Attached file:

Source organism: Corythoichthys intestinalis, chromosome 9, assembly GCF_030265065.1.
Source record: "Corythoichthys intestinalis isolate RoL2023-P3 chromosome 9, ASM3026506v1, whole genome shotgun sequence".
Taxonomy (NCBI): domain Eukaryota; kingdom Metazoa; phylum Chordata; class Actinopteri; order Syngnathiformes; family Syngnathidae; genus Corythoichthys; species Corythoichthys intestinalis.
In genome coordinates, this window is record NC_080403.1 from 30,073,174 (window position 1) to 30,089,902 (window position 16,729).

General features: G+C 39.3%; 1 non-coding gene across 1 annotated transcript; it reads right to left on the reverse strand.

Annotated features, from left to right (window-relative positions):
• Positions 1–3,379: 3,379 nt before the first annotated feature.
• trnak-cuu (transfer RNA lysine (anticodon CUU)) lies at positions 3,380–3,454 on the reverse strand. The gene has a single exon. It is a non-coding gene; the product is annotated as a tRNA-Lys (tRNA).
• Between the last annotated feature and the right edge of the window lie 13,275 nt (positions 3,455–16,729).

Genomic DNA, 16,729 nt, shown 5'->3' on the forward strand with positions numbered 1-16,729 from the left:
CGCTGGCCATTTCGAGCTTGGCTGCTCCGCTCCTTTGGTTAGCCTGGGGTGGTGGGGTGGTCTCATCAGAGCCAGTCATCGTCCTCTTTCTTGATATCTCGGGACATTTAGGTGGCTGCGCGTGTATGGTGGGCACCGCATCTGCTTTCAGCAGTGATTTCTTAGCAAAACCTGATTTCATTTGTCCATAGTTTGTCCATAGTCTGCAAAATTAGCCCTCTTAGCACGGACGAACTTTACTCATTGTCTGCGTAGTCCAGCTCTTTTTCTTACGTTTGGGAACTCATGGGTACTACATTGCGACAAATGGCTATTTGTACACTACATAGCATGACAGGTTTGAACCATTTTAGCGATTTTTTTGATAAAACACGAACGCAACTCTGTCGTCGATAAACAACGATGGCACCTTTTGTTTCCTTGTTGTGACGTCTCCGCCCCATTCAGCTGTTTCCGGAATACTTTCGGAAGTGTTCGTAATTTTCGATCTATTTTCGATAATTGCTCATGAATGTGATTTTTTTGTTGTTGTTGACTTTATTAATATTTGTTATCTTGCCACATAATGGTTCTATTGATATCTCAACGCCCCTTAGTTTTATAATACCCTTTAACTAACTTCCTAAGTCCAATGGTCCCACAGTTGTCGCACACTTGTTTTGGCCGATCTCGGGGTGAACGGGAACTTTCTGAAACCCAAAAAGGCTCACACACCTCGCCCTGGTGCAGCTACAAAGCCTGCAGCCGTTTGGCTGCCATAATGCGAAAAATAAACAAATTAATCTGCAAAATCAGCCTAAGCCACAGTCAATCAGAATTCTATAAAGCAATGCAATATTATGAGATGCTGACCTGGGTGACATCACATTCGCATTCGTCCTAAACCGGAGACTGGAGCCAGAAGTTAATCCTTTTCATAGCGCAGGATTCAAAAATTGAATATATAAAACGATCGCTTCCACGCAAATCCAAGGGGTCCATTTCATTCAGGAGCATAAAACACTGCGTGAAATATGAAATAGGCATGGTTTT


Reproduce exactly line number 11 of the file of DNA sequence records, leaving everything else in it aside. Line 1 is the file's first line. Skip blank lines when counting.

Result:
CGCTGGCCATTTCGAGCTTGGCTGCTCCGCTCCTTTGGTTAGCCTGGGGTGGTGGGGTGGTCTCATCAGAGCCAGTCATCGTCCTCTTTCTTGATATCTCGGGACATTTAGGTGGCTGCGCGTGTATGGTGGGCACCGCATCTGCTTTCAGCAGTGATTTCTTAGCAAAACCTGATTTCATTTGTCCATAGTTTGTCCATAGTCTGCAAAATTAGCCCTCTTAGCACGGACGAACTTTACTCATTGTCTGCGTAGTCCAGCTCTTTTTCTTACGTTTGGGAACTCATGGGTACTACATTGCGACAAATGGCTATTTGTACACTACATAGCATGACAGGTTTGAACCATTTTAGCGATTTTTTTGATAAAACACGAACGCAACTCTGTCGTCGATAAACAACGATGGCACCTTTTGTTTCCTTGTTGTGACGTCTCCGCCCCATTCAGCTGTTTCCGGAATACTTTCGGAAGTGTTCGTAATTTTCGATCTATTTTCGATAATTGCTCATGAATGTGATTTTTTTGTTGTTGTTGACTTTATTAATATTTGTTATCTTGCCACATAATGGTTCTATTGATATCTCAACGCCCCTTAGTTTTATAATACCCTTTAACTAACTTCCTAAGTCCAATGGTCCCACAGTTGTCGCACACTTGTTTTGGCCGATCTCGGGGTGAACGGGAACTTTCTGAAACCCAAAAAGGCTCACACACCTCGCCCTGGTGCAGCTACAAAGCCTGCAGCCGTTTGGCTGCCATAATGCGAAAAATAAACAAATTAATCTGCAAAATCAGCCTAAGCCACAGTCAATCAGAATTCTATAAAGCAATGCAATATTATGAGATGCTGACCTGGGTGACATCACATTCGCATTCGTCCTAAACCGGAGACTGGAGCCAGAAGTTAATCCTTTTCATAGCGCAGGATTCAAAAATTGAATATATAAAACGATCGCTTCCACGCAAATCCAAGGGGTCCATTTCATTCAGGAGCATAAAACACTGCGTGAAATATGAAATAGGCATGGTTTT